And what’s more, He did it because He loves you. “For God so loved the world that He gave his one and only Son, so that whoever believes in Him will not perish, but have eternal life” (John 3:16).

We would love to help you put your faith in Him and “get on board”.

Ash Wednesday and Lent

Ash Wednesday in the modern Evangelical Church – Revd Dr Simon Vibert

Do modern Anglican Evangelicals observe Ash Wednesday?

What is the history behind this first day of Lent?

How might it help us in our discipline and walk with the Lord?

Protestant vv Catholic tradition

Some of the caution surrounding Ash Wednesday, at least among Anglican Evangelicals, is the perception that Ash Wednesday is a Catholic practice. Cranmer strongly believed it should not be part of Church of England worship, and the imposition of Ashes was ruled illegal as recently as the 1870s (see Church Association Tract 259).

The origin of this day is unclear, but certainly dates back to the early centuries of the Church.

Modern Catholics recognise the “Imposing the ashes” on Ash Wednesday as part of a penitential service. The priest will mark the head of the worshippers with ash, created by the burnt palm crosses from the previous year.

Unrelated to corporate worship, some have taken this practice onto the streets and marked the foreheads of anyone who wishes to have the imposition of ashes.

The Reformers clearly believed that Ash Wednesday was important, although no reference is made to “ashing”, and they preferred this day to be known as “The First Day of Lent”. The following Collects brilliantly summarise the biblical principles which undergird the observance of Ash Wednesday.

Collect for Ash Wednesday (to be said every day in Lent)

Almighty and everlasting God, you hate nothing that you have made and forgive the sins of all who are penitent: make in us new and contrite hearts so that, lamenting our sins and acknowledging our wretchedness, we may receive from you, the God of all mercy, perfect remission and forgiveness through Jesus Christ our Lord. Amen. (taken from The English Prayer Book)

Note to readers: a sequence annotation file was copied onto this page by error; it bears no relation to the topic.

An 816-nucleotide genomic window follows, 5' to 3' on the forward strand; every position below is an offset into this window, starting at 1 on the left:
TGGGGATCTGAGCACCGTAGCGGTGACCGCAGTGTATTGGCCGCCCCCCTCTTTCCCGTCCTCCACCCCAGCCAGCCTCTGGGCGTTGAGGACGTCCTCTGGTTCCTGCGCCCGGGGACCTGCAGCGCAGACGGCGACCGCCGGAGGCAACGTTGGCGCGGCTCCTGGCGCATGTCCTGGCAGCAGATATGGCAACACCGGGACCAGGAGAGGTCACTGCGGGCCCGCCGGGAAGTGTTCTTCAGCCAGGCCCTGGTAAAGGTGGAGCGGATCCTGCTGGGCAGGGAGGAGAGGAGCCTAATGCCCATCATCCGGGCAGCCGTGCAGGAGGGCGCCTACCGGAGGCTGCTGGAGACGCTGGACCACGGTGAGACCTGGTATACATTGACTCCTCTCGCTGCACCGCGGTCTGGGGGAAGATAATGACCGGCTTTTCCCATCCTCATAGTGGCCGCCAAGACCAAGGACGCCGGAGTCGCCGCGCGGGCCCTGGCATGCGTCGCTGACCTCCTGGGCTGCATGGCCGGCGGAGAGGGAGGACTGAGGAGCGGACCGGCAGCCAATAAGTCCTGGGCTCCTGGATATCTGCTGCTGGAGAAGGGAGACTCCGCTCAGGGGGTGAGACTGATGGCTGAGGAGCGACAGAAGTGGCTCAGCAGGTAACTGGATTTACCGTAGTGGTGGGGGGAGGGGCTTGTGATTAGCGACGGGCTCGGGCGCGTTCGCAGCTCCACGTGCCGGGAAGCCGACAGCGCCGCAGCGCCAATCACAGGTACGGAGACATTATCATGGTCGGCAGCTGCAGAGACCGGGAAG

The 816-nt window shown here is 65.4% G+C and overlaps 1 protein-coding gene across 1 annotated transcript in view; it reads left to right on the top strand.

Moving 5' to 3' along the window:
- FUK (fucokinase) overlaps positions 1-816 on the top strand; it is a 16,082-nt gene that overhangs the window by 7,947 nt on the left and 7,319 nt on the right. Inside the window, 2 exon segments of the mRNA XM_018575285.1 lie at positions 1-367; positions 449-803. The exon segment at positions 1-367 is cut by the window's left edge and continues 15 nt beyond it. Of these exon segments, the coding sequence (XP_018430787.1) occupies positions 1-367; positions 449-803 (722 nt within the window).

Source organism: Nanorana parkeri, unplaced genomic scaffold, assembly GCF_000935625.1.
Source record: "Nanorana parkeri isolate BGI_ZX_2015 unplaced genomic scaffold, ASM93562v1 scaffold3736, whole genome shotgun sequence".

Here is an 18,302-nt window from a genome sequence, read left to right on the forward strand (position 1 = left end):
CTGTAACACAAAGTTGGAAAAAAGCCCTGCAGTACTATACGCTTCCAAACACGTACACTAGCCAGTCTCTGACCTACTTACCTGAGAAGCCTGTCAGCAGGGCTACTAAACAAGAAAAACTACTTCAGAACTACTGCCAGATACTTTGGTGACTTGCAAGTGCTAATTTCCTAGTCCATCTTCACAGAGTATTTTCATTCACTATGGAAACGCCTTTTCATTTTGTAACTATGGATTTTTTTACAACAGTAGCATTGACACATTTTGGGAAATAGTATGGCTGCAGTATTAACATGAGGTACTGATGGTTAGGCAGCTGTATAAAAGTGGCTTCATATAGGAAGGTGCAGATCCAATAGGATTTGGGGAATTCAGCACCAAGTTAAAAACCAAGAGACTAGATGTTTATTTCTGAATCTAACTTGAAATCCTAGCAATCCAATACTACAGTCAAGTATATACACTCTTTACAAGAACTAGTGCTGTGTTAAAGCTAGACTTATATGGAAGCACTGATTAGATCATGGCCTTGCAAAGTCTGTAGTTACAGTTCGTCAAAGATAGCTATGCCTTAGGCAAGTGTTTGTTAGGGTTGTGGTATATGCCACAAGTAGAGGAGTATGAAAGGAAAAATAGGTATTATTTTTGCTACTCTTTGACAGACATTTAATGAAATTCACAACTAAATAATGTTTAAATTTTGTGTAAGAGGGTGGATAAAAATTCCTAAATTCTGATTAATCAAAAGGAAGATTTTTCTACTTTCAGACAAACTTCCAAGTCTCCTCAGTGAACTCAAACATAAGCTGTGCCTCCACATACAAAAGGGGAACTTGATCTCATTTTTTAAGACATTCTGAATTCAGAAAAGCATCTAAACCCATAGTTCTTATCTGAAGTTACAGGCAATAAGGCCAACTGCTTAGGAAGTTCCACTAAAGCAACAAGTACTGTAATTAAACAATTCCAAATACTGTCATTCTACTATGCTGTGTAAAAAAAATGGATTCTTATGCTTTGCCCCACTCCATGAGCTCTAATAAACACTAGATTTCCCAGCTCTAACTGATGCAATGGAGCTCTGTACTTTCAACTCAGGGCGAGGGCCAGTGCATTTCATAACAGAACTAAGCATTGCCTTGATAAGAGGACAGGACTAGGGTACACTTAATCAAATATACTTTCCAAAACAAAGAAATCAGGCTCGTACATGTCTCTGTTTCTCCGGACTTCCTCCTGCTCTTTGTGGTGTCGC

This Collect speaks of contrition, penitence, lament, and acknowledgement of wretchedness, in order that we may receive mercy, remission and forgiveness through the Lord Jesus. The Collect reflects the themes found in the Ash Wednesday readings Joel 2: 12-17; Matthew 6: 1-6, 16-21; 2 Corinthians 5: 16-6:

On this first day of Lent, the BCP readings focus on penitence and confession of sin. The symbolism of “ash” is a powerful sign of repentance in Scripture, where putting on “sackcloth and ashes” is an outward symbol of deep contrition and mourning (e.g. Matt 11:21).

Similarly, in Job 42:3-6, Job’s final response to hearing God’s words are also instructive:

You asked, ‘Who is this that obscures my plans without knowledge?’
Surely I spoke of things I did not understand, things too wonderful for me to know.

…My ears had heard of you but now my eyes have seen you.
Therefore I despise myself and repent in dust and ashes.”

Collect for 1st Sunday of Lent

Lord Jesus Christ, who for our sake fasted forty days and forty nights, give us grace so to discipline ourselves that we may always obey your will in righteousness and true holiness to the honour and glory of your name; for you live and reign with the Father and Holy Spirit, one God, now and for ever. Amen.

Jesus spent 40 days in the wilderness, being tempted by the Devil, resisting the Devil and fasting and praying. So, for the 40 Days of Lent (Ash Wednesday – Easter Saturday, Sundays excluded), we examine ourselves, deny ourselves, and repent.

The Commination

The Commination is a detailed confession for Ash Wednesday.